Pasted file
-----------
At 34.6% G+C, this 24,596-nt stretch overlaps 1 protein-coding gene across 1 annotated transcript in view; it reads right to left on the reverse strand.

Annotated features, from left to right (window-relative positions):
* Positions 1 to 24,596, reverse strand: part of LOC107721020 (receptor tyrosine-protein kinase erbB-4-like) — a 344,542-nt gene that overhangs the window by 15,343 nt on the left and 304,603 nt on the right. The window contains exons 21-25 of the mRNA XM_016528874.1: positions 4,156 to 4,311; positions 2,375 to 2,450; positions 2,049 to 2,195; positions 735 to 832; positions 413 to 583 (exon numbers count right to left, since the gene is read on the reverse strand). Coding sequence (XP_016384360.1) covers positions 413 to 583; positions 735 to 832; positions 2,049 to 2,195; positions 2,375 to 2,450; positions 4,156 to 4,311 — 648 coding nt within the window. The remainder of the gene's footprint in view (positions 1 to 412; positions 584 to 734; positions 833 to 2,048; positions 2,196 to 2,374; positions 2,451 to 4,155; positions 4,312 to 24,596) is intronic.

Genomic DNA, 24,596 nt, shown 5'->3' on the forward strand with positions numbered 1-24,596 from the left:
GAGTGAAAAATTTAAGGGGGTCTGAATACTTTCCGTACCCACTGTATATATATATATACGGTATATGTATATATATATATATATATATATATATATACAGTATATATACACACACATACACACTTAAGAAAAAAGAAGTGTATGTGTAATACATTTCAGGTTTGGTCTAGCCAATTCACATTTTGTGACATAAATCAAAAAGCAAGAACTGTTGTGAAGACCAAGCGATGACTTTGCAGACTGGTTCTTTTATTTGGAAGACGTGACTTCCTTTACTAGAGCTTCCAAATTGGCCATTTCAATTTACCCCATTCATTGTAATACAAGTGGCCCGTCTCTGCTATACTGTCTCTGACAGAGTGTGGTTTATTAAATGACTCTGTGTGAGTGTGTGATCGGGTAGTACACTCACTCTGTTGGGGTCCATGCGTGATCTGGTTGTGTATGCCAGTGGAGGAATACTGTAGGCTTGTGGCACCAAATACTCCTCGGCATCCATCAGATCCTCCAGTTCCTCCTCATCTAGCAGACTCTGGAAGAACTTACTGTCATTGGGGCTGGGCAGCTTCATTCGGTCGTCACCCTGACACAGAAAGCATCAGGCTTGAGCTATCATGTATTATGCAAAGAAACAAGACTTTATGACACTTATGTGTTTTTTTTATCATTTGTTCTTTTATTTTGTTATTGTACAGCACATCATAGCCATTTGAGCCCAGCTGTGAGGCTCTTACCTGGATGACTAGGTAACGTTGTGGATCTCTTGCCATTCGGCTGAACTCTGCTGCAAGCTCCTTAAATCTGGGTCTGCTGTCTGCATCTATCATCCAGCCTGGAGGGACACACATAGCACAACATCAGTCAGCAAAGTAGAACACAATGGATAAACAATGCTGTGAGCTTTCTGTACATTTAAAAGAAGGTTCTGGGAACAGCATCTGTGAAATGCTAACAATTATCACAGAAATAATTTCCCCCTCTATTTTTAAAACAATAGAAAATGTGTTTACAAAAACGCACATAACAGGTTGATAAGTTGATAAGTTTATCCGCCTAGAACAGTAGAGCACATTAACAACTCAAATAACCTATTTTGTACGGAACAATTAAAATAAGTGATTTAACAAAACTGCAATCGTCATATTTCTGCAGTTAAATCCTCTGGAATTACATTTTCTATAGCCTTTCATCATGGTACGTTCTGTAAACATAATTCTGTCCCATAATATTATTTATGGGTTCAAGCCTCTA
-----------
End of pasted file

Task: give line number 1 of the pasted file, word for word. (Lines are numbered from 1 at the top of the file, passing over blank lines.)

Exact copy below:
At 34.6% G+C, this 24,596-nt stretch overlaps 1 protein-coding gene across 1 annotated transcript in view; it reads right to left on the reverse strand.